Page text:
There is plenty to take away from this read. It offers a wonderful insight for children struggling to deal with the changes in their aging parents, and for those of us who have no idea how we got to the number of years we are so rapidly. I am closer to 70 than 60. Some days I feel twenty one and some days I feel ninety one. I have no idea where all those years went, and so fast! but I enjoyed them and I intend to enjoy the years left to me, without being a burden. Thanks to Steven’s lists I now have markers to recognize, and actions I can take.

A book for everyone, no matter your age.


#StupidThingsIWontDoWhenIGetOld #NetGalley

I: @mrstevenpetrow @kensingtonbooks

T: @StevenPetrow @KensingtonBooks

# health #memoir #aging #practicalguide #nonfiction #life

THE AUTHOR: Steven Petrow is an award-winning journalist and book author who is best known for his Washington Post and New York Times essays on aging, health, and LGBTQ issues. He’s currently a contributing writer to The Post and The Times as well as a columnist for USA Today.

DISCLOSURE: Thank you to Kensington Books, Citadel, via Netgalley for providing both a digital ARC and an audio ARC of Stupid Things I Won’t Do When I Get Old by Steven Petrow, and narrated by Michael Butler Murray, for review. I really enjoyed the audio narration. All opinions expressed in this review are entirely my own personal opinions.

For an explanation of my rating system please refer to my profile page or the about page on

This review and others are also published on Twitter, Amazon, Instagram and

A Hand to Hold in Deep Water by Shawn Nocher

EXCERPT: ‘Willy,’ she had said, nudging her shoulder into his where they sat on the stoop together, her voice small and papery, like it might blow away. ‘I don’t think my momma likes it here no more.’

‘Now, girl,’ he said, patting her knee, ‘what makes you say such things?’ But his heart had already tightened in his chest because he’d been thinking the same thing, the very same thing. May wasn’t happy, and it didn’t seem right since he had thought for sure she would be. He had been so proud to bring her home on their wedding day, and after that first night with her, feeling so good, he couldn’t imagine she would feel any different from him.

That was just the thing that confounded him – that he could feel one way and she could feel another. Of late, when he touched her, she just lay still, not saying ‘no’ to him, but like she’d taken out her heart and set it aside. And just last night, when he’d lifted his head from the sweet-salty crook of her neck, she lay wide-eyed and staring at the ceiling, and he couldn’t go on.

It was a terrible thing, to feel connected to a woman and then find out you weren’t really touching her at all. Something like that made a man start asking questions that he didn’t want to know the answers to.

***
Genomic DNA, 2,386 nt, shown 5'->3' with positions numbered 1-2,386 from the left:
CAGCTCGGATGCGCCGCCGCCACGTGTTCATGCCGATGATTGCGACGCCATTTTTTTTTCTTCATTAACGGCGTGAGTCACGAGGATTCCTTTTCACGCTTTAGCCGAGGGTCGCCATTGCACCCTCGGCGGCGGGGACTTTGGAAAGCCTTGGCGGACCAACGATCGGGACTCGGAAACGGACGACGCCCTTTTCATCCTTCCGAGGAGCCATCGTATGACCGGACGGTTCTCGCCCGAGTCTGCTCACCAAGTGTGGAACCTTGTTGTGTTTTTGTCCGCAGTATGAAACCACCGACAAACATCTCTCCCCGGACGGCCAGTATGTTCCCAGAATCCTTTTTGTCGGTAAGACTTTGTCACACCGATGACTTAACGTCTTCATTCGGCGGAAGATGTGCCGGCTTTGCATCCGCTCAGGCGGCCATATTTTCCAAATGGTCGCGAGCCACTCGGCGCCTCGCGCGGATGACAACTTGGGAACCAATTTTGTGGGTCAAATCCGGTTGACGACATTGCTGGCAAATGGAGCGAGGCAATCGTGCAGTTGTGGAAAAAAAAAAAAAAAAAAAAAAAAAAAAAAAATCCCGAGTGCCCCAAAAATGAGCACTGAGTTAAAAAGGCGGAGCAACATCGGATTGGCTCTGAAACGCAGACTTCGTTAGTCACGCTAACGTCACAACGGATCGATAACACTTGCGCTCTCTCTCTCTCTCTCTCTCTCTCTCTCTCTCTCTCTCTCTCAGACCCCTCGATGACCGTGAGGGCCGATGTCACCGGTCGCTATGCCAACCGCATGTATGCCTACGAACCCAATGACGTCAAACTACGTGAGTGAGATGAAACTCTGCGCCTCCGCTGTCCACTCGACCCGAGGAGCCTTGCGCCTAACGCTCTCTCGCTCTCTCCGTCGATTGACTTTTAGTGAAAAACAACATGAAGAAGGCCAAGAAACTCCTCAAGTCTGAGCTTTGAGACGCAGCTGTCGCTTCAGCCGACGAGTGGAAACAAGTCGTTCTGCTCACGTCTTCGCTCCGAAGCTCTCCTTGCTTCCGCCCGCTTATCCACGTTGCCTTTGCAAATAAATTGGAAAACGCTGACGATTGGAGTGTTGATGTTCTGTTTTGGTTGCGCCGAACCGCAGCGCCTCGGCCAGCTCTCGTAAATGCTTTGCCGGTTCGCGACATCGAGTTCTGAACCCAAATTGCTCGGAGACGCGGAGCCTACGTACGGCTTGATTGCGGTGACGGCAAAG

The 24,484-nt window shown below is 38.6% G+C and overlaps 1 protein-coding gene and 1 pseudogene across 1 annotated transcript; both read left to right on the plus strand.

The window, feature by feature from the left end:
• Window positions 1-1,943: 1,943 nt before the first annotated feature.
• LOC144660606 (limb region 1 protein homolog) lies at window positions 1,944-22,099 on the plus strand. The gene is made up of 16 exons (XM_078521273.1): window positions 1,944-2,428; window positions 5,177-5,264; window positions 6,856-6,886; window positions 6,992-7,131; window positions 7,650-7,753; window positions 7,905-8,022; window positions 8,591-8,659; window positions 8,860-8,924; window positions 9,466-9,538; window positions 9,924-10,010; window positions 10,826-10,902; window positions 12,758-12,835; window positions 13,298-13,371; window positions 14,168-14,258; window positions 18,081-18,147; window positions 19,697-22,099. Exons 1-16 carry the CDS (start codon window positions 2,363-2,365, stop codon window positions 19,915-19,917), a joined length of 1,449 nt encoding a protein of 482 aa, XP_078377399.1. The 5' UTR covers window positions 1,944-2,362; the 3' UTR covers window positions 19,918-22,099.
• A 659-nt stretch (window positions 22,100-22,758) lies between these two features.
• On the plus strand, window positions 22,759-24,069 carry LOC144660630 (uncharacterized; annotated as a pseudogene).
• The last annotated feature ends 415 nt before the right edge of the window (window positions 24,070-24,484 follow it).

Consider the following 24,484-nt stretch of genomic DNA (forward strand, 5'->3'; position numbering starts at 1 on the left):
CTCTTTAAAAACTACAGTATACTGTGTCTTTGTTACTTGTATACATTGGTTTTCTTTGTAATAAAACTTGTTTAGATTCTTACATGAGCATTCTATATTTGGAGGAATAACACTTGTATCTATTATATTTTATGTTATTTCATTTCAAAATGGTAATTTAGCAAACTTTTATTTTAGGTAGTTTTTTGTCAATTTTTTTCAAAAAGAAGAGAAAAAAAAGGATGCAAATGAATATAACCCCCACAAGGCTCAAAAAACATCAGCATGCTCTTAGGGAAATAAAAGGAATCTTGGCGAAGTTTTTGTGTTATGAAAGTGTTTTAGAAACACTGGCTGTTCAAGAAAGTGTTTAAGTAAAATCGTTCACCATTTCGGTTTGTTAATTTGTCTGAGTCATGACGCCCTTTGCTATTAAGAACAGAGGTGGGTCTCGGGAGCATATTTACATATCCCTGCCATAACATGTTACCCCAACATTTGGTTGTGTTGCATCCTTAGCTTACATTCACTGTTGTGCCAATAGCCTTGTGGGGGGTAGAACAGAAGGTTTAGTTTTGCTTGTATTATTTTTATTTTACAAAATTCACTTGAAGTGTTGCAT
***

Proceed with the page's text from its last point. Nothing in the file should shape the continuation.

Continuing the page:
But even then, at that moment, with Lacey tucked against his shoulder and his hand patting her knee, he couldn’t possibly have imagined that May would disappear the way she did, that she could just quit the life they had like it meant nothing, leaving him and little Lacey without even so much as a ‘so long and see ya later’. Gone. Like a breath that has been inhaled and exhaled and done with.

ABOUT ‘A HAND TO HOLD IN DEEP WATER’: Willy Cherrymill and his stepdaughter Lacey are deeply bruised by a past brimming with unanswered questions. It’s been thirty years since May DuBerry, Willy’s young wife and Lacey’s mother, abandoned them both leaving Willy to raise Lacey alone.

Lacey Cherrymill is smart, stubborn and focused. She’s also a single mother to a young daughter recently diagnosed with a devastating illness. The last thing she needs to think about right now is the betrayal that rocked her childhood. Reluctantly, she has returned to her rural beginnings, a former dairy farm in the Maryland countryside, and to Willy, a man steeped in his own disappointments and all the guilt that goes with them.

Together they will pool their wobbly emotional resources to take care of Tasha, all the while trying to skirt the issue of May’s mysterious disappearance. But try as she might, Lacey can’t leave it alone. Just where is May DuBerry Cherrymill and why did she leave them, and how is it that they have never talked about the wreckage she left behind?

MY THOUGHTS: The writing in A Hand to Hold in Deep Water is beautiful, lyrical. It flows like molasses from a spoon. It is a novel that drew me in so that I was breathing the same air that the characters breathed, experiencing their triumphs, their pain, feeling their emotions, living their lives